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Council sees disclosure of immigration status by transit police as violation of international law

The Council of Canadians supports the Transportation not Deportation campaign which demanded the termination of a Memorandum of Understanding between the Transit Police in Vancouver and the Canada Border Security Agency (CBSA).

Our support for this campaign stems from the death of Lucia Jimenez. In December 2013, Transit Police boarded a SkyTrain public transit car. They stopped Jimenez, a 42-year-old hotel worker and undocumented migrant from Mexico, because she couldn’t provide proof of payment. The Transit Police questioned her and then transferred her to the CBSA. Three weeks later, while in detention at the Vancouver International Airport awaiting deportation, she hung herself. She died eight days later in a Vancouver hospital.

As such, we celebrated the decision made by the Transit Police last month to stop turning people over to the CBSA in the course of fare checks.

We now join Transportation not Deportation in calling for no collaboration and information-sharing between the Transit Police and the CBSA. We believe that the Transit Police should not send any information, including personal information, contact information or personal identity information to the CBSA in that this would put people at risk of being detained later by the border security agency. As we have repeatedly stated, public transportation is not a border checkpoint.

In 2008, the Toronto Police Services Board’s Immigration Legal Committee stated, “Not only is there no duty to disclose, but a practice of regular disclosure of immigration status by police is likely contrary to statutory, constitutional and international law.” This would also be in keeping with the February 2013 decision by Toronto city council to adopt a formal policy allowing undocumented migrants to access city services regardless of their immigration status. They affirmed that non-status residents should be able to access city services – such as parks and recreation, public health, libraries, community housing and emergency services – without fear of being turned over to the CBSA for detention and deportation.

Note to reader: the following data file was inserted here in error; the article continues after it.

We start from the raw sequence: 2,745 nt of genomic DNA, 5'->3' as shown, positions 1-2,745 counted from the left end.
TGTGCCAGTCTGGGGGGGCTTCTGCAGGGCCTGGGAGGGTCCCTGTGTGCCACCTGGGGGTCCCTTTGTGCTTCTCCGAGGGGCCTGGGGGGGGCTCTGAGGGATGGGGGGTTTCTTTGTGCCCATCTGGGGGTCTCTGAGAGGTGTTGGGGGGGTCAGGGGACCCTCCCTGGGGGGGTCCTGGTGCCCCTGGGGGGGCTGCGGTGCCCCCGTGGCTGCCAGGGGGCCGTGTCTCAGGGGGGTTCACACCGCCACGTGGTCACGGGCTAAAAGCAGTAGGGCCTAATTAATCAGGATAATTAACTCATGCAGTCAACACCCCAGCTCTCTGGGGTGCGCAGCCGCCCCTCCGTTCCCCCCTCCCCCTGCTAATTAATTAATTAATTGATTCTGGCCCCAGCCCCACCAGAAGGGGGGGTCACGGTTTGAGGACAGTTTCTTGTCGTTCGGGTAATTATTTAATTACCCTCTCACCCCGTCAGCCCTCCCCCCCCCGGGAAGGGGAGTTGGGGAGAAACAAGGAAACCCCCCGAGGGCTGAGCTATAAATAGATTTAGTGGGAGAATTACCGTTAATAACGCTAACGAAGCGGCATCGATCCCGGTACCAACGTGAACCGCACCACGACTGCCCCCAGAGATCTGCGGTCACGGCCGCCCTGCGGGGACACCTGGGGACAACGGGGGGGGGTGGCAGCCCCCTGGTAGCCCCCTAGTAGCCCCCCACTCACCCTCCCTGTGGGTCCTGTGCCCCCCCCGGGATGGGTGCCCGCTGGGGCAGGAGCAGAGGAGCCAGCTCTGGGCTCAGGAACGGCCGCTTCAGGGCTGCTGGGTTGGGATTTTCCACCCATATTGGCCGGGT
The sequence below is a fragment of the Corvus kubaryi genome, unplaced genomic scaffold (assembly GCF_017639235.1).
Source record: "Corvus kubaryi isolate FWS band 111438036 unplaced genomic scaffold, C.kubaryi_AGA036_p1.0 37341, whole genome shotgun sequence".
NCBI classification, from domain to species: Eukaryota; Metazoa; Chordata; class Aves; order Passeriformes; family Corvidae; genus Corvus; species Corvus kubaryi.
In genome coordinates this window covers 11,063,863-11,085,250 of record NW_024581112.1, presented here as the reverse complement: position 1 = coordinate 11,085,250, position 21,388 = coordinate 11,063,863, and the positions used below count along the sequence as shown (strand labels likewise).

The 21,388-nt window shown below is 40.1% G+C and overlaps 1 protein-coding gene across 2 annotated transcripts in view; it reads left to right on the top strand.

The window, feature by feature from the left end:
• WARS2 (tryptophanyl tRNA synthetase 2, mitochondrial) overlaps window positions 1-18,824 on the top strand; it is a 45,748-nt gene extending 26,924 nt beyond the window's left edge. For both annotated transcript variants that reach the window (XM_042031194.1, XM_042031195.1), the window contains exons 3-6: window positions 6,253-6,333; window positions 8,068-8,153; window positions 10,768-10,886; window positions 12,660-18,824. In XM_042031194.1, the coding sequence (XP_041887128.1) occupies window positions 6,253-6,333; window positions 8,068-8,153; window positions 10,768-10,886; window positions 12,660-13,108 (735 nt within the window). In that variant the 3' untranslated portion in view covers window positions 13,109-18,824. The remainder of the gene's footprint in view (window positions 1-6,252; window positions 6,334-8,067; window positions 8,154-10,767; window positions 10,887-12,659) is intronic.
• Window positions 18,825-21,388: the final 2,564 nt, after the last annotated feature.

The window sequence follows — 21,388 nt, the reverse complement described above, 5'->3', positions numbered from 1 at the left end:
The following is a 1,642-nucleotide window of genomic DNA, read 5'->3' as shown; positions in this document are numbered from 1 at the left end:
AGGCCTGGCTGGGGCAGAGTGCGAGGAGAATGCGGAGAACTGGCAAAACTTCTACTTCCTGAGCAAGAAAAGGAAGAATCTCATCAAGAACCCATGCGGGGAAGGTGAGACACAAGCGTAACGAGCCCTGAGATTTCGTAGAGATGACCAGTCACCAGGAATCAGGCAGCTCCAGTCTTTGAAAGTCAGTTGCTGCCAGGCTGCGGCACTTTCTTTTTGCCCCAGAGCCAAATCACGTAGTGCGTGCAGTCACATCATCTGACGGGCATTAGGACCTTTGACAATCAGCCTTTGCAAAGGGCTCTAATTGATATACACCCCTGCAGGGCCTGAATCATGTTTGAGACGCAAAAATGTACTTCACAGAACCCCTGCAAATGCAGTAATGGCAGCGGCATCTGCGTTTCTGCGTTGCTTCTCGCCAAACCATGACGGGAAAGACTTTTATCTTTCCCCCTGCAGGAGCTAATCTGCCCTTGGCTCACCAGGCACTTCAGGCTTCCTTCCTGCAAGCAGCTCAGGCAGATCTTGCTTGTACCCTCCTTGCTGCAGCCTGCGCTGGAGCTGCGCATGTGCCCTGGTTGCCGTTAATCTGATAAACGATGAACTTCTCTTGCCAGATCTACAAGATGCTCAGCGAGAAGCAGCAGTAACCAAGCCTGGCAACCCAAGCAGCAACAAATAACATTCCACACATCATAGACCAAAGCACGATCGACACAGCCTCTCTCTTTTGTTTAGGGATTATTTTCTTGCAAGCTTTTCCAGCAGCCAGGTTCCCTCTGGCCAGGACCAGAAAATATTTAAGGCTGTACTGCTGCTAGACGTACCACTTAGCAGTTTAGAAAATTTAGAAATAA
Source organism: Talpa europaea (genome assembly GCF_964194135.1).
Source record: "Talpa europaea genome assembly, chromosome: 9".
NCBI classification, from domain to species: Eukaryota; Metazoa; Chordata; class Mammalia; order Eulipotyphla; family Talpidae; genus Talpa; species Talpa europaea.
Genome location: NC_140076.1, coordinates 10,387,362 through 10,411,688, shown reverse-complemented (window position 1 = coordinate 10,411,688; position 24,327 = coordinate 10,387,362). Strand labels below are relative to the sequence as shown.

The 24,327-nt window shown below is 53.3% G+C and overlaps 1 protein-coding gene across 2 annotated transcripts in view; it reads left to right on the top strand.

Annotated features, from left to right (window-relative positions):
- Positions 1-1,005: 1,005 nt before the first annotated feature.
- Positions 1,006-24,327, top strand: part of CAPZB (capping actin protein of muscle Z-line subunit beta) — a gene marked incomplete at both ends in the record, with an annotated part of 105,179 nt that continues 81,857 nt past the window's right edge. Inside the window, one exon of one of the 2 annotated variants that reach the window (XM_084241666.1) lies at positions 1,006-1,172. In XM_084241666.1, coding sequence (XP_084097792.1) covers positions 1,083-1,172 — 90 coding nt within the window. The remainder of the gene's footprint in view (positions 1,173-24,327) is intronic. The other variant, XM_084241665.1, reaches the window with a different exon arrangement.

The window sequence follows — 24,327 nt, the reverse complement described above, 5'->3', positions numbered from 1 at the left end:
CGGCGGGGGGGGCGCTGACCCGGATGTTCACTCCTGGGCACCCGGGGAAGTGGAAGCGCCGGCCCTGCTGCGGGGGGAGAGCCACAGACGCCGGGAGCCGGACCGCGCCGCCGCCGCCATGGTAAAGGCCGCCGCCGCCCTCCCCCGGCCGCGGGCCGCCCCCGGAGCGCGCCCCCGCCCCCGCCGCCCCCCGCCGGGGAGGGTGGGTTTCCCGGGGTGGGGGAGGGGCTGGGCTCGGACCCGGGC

We recently wrote to the Transit Police outlining our position on this and are awaiting their response.

Further reading
Council of Canadians tells Transit Police Board that public transit is not a border checkpoint (February 27, 2015 blog)
WIN! Transit Police terminate agreement with Canada Border Services Agency (February 21, 2015 blog)
Council of Canadians endorses Transportation not Deportation campaign (January 6, 2015 blog)